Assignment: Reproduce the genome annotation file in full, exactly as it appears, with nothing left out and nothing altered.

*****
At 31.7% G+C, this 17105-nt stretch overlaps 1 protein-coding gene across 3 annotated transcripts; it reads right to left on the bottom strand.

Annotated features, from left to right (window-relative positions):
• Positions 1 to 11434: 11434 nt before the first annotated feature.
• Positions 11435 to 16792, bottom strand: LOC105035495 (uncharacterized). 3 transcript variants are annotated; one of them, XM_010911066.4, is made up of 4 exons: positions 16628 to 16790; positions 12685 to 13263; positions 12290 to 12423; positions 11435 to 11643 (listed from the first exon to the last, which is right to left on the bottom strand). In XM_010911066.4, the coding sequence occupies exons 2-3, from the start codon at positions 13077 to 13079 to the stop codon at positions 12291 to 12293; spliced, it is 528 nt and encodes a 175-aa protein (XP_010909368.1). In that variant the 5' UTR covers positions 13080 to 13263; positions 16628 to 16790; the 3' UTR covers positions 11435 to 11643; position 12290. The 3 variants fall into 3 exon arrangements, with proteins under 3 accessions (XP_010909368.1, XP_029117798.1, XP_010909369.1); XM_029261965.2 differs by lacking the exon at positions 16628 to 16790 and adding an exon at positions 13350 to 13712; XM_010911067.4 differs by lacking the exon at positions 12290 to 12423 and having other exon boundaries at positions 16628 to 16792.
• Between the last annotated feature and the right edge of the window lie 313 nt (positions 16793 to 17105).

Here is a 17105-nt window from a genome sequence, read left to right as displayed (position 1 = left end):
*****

At 31.7% G+C, this 17105-nt stretch overlaps 1 protein-coding gene across 3 annotated transcripts; it reads right to left on the bottom strand.

Annotated features, from left to right (window-relative positions):
• Positions 1 to 11434: 11434 nt before the first annotated feature.
• Positions 11435 to 16792, bottom strand: LOC105035495 (uncharacterized). 3 transcript variants are annotated; one of them, XM_010911066.4, is made up of 4 exons: positions 16628 to 16790; positions 12685 to 13263; positions 12290 to 12423; positions 11435 to 11643 (listed from the first exon to the last, which is right to left on the bottom strand). In XM_010911066.4, the coding sequence occupies exons 2-3, from the start codon at positions 13077 to 13079 to the stop codon at positions 12291 to 12293; spliced, it is 528 nt and encodes a 175-aa protein (XP_010909368.1). In that variant the 5' UTR covers positions 13080 to 13263; positions 16628 to 16790; the 3' UTR covers positions 11435 to 11643; position 12290. The 3 variants fall into 3 exon arrangements, with proteins under 3 accessions (XP_010909368.1, XP_029117798.1, XP_010909369.1); XM_029261965.2 differs by lacking the exon at positions 16628 to 16790 and adding an exon at positions 13350 to 13712; XM_010911067.4 differs by lacking the exon at positions 12290 to 12423 and having other exon boundaries at positions 16628 to 16792.
• Between the last annotated feature and the right edge of the window lie 313 nt (positions 16793 to 17105).

Here is a 17105-nt window from a genome sequence, read left to right as displayed (position 1 = left end):